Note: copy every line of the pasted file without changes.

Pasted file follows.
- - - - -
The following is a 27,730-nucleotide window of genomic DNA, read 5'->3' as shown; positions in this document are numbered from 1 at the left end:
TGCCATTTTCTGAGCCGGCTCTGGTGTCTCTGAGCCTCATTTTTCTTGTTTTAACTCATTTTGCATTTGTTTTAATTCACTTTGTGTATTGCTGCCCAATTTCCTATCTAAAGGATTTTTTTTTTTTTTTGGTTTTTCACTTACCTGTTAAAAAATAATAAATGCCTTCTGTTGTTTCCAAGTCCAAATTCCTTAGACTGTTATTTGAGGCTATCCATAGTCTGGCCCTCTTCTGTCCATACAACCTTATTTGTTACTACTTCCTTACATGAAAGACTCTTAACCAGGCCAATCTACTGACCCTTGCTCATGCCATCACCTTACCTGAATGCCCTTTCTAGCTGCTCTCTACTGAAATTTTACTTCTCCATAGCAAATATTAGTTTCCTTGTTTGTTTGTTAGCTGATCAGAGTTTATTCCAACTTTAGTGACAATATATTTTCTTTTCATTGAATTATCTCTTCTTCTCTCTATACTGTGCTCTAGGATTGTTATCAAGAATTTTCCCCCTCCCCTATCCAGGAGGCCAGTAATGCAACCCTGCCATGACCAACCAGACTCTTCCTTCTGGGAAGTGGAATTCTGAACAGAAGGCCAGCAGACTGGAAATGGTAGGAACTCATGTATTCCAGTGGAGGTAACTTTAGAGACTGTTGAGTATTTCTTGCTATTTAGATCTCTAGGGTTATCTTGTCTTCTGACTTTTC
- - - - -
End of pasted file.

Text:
The following is a 27,730-nucleotide window of genomic DNA, read 5'->3' as shown; positions in this document are numbered from 1 at the left end:
TGCCATTTTCTGAGCCGGCTCTGGTGTCTCTGAGCCTCATTTTTCTTGTTTTAACTCATTTTGCATTTGTTTTAATTCACTTTGTGTATTGCTGCCCAATTTCCTATCTAAAGGATTTTTTTTTTTTTTTGGTTTTTCACTTACCTGTTAAAAAATAATAAATGCCTTCTGTTGTTTCCAAGTCCAAATTCCTTAGACTGTTATTTGAGGCTATCCATAGTCTGGCCCTCTTCTGTCCATACAACCTTATTTGTTACTACTTCCTTACATGAAAGACTCTTAACCAGGCCAATCTACTGACCCTTGCTCATGCCATCACCTTACCTGAATGCCCTTTCTAGCTGCTCTCTACTGAAATTTTACTTCTCCATAGCAAATATTAGTTTCCTTGTTTGTTTGTTAGCTGATCAGAGTTTATTCCAACTTTAGTGACAATATATTTTCTTTTCATTGAATTATCTCTTCTTCTCTCTATACTGTGCTCTAGGATTGTTATCAAGAATTTTCCCCCTCCCCTATCCAGGAGGCCAGTAATGCAACCCTGCCATGACCAACCAGACTCTTCCTTCTGGGAAGTGGAATTCTGAACAGAAGGCCAGCAGACTGGAAATGGTAGGAACTCATGTATTCCAGTGGAGGTAACTTTAGAGACTGTTGAGTATTTCTTGCTATTTAGATCTCTAGGGTTATCTTGTCTTCTGACTTTTC